Vaccination is the principal means used to control and treat porcine reproductive and respiratory syndrome virus (PRRSV) infection. An array of PRRS vaccine products is available in various regions of the world. However, despite extensive efforts, little progress has been made to improve efficacy since the first introduction of a live, attenuated vaccine in 1994 in the USA. Key limitations include: (a) uncertainty about the viral targets of protective immunity that prevents a research focus on individual viral structures and proteins, and frustrates efforts to design novel vaccines; (b) inability to establish clear immunological correlates of protection that requires laborious in vivo challenge models for evaluation of protection against challenge; and (c) the great genetic diversity of PRRSV which requires that challenge experiments be interpreted cautiously since it is not possible to predict how immunological protection against one isolate will translate to broadly cross-protective immunity. Economically significant levels of cross-protection that are provided to a variety of field isolates still cannot assure that effective protection will be conferred to isolates that might emerge in the future. In addition to these substantial barriers to new PRRSV vaccine development, there are enormous gaps in our understanding of porcine immunological mechanisms and processes that provide immunity to PRRSV infection and memory responses for long-term protection. Despite these impediments, we should be confident that progress will be made. Sequencing of the swine genome is providing a rich source of primary knowledge of gene structure and transcriptional regulation that is certain to reveal important insights about the mechanisms of anti-PRRSV immunity, and continued efforts to unravel the details of the interaction of PRRSV with pigs will lead to new insights that overcome the current limitations in the field.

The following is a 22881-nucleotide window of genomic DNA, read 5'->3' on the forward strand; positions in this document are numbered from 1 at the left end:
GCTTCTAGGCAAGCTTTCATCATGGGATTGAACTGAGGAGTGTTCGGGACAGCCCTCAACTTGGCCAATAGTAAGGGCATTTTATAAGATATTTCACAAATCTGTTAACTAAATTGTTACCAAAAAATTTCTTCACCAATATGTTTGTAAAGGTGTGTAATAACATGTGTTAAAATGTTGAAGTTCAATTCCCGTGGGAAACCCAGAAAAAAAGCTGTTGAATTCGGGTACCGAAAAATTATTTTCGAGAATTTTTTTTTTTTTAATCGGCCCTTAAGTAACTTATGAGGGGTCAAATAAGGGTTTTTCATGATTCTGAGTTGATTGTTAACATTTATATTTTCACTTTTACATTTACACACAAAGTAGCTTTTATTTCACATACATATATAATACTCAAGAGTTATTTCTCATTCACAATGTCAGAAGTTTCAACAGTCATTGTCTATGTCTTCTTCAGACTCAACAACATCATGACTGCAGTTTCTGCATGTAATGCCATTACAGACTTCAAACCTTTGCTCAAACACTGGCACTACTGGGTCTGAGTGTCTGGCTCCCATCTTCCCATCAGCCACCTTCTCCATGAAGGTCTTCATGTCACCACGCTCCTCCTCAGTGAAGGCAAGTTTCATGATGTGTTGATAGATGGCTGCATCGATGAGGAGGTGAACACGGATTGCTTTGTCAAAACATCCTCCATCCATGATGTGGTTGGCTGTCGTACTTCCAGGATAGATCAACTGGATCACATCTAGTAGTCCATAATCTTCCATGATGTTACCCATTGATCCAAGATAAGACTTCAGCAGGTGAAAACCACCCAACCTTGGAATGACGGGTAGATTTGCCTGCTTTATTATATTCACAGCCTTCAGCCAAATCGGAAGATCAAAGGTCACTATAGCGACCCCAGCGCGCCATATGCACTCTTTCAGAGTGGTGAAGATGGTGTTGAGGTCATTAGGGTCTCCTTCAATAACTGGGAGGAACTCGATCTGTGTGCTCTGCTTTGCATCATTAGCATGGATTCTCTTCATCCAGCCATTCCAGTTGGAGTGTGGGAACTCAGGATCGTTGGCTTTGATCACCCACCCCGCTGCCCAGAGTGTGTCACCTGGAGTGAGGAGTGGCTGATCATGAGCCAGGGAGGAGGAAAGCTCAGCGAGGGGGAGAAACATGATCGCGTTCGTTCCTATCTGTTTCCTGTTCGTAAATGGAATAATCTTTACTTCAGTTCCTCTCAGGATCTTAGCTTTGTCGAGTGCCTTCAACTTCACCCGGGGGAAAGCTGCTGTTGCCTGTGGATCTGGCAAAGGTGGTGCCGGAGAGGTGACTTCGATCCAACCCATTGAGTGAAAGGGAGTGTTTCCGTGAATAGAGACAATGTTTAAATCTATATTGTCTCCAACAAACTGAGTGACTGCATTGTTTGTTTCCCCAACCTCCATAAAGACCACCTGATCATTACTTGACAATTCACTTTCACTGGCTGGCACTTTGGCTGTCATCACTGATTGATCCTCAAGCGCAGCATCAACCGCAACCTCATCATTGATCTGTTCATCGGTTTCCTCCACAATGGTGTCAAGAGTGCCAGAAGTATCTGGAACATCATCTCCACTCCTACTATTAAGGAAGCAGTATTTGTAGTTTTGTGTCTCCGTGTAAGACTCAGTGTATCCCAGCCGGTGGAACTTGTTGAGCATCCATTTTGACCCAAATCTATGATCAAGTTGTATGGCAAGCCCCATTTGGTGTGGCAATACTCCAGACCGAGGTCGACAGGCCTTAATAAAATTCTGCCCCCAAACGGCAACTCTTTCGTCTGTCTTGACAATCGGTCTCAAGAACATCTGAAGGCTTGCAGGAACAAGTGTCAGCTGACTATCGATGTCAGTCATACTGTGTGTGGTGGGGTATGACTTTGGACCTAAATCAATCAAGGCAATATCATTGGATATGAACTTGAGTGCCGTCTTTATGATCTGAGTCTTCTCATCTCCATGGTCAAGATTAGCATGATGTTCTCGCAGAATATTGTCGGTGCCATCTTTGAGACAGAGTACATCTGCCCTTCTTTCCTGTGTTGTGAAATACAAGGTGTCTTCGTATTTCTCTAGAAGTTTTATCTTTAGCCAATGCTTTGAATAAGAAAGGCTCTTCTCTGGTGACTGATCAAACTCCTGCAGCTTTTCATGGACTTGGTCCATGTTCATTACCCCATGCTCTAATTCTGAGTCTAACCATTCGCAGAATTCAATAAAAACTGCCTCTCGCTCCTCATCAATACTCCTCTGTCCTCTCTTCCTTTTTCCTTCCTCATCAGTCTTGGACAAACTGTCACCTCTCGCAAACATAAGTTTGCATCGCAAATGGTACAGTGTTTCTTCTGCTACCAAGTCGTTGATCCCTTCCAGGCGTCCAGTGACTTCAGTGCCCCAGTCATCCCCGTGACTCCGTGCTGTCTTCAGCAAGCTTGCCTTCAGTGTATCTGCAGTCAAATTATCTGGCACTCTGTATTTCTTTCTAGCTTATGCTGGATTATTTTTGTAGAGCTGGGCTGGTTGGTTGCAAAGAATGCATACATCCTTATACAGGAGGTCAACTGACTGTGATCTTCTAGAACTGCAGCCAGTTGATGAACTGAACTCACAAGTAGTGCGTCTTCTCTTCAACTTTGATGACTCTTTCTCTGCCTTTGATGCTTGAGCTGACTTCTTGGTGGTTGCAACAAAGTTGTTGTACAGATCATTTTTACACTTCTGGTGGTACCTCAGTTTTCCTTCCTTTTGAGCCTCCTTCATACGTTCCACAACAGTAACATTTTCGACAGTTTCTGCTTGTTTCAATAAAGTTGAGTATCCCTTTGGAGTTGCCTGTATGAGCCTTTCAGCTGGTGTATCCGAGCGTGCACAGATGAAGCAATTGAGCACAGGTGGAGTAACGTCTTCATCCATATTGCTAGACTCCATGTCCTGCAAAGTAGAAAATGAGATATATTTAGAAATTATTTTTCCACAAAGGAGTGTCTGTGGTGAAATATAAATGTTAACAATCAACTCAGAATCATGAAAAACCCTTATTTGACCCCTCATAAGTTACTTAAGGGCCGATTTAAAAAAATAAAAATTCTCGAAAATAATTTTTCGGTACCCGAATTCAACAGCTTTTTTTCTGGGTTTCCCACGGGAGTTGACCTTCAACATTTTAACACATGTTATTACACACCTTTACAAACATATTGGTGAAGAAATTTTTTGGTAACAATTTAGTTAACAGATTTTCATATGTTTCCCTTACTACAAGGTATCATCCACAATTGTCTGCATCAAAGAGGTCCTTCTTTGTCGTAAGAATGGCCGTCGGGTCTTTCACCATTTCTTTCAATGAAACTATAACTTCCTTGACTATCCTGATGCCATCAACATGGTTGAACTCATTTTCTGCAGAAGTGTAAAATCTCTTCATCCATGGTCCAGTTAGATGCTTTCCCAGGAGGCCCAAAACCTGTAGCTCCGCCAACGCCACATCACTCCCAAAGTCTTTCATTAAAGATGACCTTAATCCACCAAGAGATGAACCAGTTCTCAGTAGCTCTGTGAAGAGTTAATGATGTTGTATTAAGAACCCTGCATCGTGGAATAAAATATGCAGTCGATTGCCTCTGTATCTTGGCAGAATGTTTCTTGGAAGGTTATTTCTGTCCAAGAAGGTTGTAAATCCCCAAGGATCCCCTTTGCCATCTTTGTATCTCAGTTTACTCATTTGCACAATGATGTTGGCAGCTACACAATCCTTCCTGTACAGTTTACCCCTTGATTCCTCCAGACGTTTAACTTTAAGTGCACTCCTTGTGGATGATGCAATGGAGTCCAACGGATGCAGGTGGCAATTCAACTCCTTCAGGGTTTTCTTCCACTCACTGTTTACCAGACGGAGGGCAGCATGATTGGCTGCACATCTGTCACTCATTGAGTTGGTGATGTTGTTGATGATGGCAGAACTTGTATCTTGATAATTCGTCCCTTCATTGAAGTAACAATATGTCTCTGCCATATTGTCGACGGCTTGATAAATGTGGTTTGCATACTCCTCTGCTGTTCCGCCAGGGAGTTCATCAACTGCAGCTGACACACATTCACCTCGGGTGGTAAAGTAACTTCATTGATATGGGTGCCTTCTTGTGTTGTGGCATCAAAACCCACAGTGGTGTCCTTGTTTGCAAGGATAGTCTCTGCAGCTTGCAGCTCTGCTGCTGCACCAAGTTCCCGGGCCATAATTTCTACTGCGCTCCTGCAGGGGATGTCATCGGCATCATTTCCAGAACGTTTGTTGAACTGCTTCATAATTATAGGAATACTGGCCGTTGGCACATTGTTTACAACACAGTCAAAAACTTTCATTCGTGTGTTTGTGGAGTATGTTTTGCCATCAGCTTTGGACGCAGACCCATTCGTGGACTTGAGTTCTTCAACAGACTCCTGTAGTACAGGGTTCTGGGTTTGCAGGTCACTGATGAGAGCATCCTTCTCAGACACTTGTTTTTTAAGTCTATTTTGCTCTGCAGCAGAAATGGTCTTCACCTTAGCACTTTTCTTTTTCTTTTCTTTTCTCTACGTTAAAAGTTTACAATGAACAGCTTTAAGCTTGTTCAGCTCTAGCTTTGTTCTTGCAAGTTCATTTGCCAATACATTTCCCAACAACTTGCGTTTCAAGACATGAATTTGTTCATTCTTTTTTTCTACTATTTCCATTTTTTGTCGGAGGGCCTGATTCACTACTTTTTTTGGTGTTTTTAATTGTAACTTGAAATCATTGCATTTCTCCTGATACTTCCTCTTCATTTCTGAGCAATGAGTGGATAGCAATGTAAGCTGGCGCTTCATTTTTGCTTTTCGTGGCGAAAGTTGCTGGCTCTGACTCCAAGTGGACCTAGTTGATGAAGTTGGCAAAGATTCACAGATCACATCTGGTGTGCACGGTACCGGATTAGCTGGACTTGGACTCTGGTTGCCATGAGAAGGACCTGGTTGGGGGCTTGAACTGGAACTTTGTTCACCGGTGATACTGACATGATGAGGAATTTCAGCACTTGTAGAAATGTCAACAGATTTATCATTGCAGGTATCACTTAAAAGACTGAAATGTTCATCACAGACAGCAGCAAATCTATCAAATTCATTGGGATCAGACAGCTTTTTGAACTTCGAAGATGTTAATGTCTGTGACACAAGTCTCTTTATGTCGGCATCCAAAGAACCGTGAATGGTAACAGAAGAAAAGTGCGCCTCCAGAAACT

- Animal virus